Mitchell on Bichette: He's put in the work defensively and he looks ready
Bo Bichette needed just one word to get his point across.
“Very,” the Buffalo Bisons shortstop answers quickly.
The question: How ready do you feel for the big leagues right now?
Despite an early season hand injury that robbed him of seven weeks’ worth of at-bats, most would agree that the 21-year-old is closing in on as-ready-as-he’ll-ever-be territory.
The numbers are evidence.
Prior to the fracturing his left hand April 22 when he was struck by a fastball, Bichette was slashing .250/.322/.404 with five extra-base hits in a tiny sample size of just 60 plate appearances as a 21-year-old, well below the average age of the Triple-A International League circuit.
Considering the start, you’d think it would have taken Bichette some time to get comfortable when he returned.
Not at all.
In 106 plate appearances since returning to the Bisons lineup on June 13, Bichette has hit a scorching .361/.415/.588 with four homers and nine steals in 10 tries.
Simply put, he’s been one of the best players in the minor leagues for close to a month at the tender age of 21, something the Toronto Blue Jays’ front office has taken notice of.
Asked if Bichette would be a part of the post-all-star-break plan, Blue Jays GM Ross Atkins didn’t exactly say yes, but he didn’t shoot it down and talk about the need for further development, either.
“He has absolutely performed at a level that deserves that question, and we’re having it ourselves,” Atkins said. “We’re talking about what is the right timing for him and this team.”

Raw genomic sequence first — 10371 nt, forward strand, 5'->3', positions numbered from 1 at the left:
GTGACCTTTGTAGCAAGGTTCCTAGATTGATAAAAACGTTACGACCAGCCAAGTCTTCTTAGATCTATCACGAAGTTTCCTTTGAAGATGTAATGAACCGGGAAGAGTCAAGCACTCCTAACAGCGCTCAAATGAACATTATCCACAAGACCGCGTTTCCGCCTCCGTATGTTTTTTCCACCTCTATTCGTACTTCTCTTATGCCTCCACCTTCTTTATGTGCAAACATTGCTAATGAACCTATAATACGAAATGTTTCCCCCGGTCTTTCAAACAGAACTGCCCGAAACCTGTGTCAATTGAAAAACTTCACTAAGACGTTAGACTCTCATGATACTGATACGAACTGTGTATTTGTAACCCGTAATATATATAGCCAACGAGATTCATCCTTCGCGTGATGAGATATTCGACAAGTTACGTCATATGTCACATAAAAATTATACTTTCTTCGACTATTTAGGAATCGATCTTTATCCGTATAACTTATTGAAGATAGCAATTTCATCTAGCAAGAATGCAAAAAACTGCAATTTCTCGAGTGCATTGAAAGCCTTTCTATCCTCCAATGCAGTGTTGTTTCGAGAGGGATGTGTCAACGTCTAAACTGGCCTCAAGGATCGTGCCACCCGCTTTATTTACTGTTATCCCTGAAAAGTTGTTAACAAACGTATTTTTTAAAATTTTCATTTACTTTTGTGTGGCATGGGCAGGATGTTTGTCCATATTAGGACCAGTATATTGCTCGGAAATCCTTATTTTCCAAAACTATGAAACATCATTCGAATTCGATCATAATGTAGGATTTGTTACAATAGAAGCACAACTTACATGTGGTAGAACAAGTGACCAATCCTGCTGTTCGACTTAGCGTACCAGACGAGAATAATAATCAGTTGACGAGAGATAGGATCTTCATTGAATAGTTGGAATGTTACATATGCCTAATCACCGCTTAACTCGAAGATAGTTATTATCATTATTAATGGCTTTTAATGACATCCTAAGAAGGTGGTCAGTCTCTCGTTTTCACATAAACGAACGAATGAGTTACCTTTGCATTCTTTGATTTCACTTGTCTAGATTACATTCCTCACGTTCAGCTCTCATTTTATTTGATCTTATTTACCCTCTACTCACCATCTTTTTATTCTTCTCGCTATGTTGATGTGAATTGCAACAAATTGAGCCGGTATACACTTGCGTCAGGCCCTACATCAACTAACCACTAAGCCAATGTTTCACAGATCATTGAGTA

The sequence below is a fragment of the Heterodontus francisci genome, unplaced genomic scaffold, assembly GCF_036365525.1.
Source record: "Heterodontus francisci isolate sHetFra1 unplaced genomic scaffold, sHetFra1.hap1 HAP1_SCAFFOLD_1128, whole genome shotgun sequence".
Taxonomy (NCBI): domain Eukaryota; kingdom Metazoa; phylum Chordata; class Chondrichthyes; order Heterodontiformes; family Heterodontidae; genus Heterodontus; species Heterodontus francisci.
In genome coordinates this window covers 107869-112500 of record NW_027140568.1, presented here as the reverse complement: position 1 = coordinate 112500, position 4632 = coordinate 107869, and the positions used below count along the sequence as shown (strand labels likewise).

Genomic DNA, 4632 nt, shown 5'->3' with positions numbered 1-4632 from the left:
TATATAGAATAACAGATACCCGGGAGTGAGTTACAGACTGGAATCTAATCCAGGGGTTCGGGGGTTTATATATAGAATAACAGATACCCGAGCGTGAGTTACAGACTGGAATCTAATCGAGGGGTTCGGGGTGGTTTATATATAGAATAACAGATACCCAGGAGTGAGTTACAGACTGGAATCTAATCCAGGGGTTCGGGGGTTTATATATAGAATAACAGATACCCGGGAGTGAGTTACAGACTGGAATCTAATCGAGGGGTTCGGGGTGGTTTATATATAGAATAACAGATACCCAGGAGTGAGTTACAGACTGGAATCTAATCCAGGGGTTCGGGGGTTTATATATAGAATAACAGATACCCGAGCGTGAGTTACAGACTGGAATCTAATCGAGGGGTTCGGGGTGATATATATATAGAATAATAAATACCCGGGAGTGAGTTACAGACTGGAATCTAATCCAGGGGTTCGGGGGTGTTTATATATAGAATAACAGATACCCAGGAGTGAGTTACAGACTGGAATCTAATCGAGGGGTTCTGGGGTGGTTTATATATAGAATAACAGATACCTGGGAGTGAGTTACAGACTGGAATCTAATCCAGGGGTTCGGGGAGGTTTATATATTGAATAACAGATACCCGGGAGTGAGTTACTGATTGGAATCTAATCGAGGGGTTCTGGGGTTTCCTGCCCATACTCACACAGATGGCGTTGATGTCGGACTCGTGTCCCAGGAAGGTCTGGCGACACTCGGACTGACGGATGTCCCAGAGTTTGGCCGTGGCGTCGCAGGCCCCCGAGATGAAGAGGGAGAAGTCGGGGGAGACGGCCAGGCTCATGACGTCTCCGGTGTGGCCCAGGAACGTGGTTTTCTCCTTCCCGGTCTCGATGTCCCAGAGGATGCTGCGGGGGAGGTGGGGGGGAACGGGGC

Realistically, July might not be the time without a roster shuffle happening first.
Freddy Galvis, who has a club option for 2020, and 33-year-old Eric Sogard, a free agent this winter after signing a minor-league deal in the spring, have both performed well and could be of interest to contending clubs looking for versatile bench pieces.
They need to continue to play coming out of the break, even though Atkins did say he envisions a way all three could be on the roster at the same time.
Once you mix in Cavan Biggio, who the Jays want to play second base as much as possible, and the struggling Brandon Drury, there aren’t a whole lot of at-bats to go around.
But that will change.
Once the July 31 trade deadline comes and goes, it should be a much different story if Galvis and Sogard can be moved for a low-level prospect or two, paving the way for a Bichette-Biggio double-play combination on most days for the final two months of the season.
Bichette will continue to bide his time in Triple-A until the right dominoes fall.
Watching Vladimir Guerrero Jr. and Biggio do their thing in the majors has Bichette salivating at the opportunity to the join them.
Biggio and Bichette talk almost daily.
“Actually, the last time we talked about it was a few days ago and he pretty much said, ‘Hey, if you get frustrated just give me a call, man. It’ll happen,’ that kind of thing,” Bichette said. “I was doing the same thing for him when I was back in Florida [rehabbing] and he was still here in Triple-A. We’re always there for each other and, hopefully, I can join him soon.
“The goal is to not worry too much about what’s going on up there because I need my focus to be here. I need to play well here and continue to develop here and make sure when I get called I’m 100 per cent ready to go contribute. It’s not easy, especially with those two up there and doing what they’re doing, but for me, nothing beneficial comes from that. I’m just trying to be in the moment.”
Back in December at the Winter Meetings in Las Vegas, Atkins noted a full season in Triple-A might be the ideal scenario, leading many to envision a service time manipulation situation identical to the Guerrero Jr. plan.
But the narrative is changing, and it has a lot to do with the work Bichette put in last winter, hitting the weight room and taking his defensive responsibilities more seriously than ever.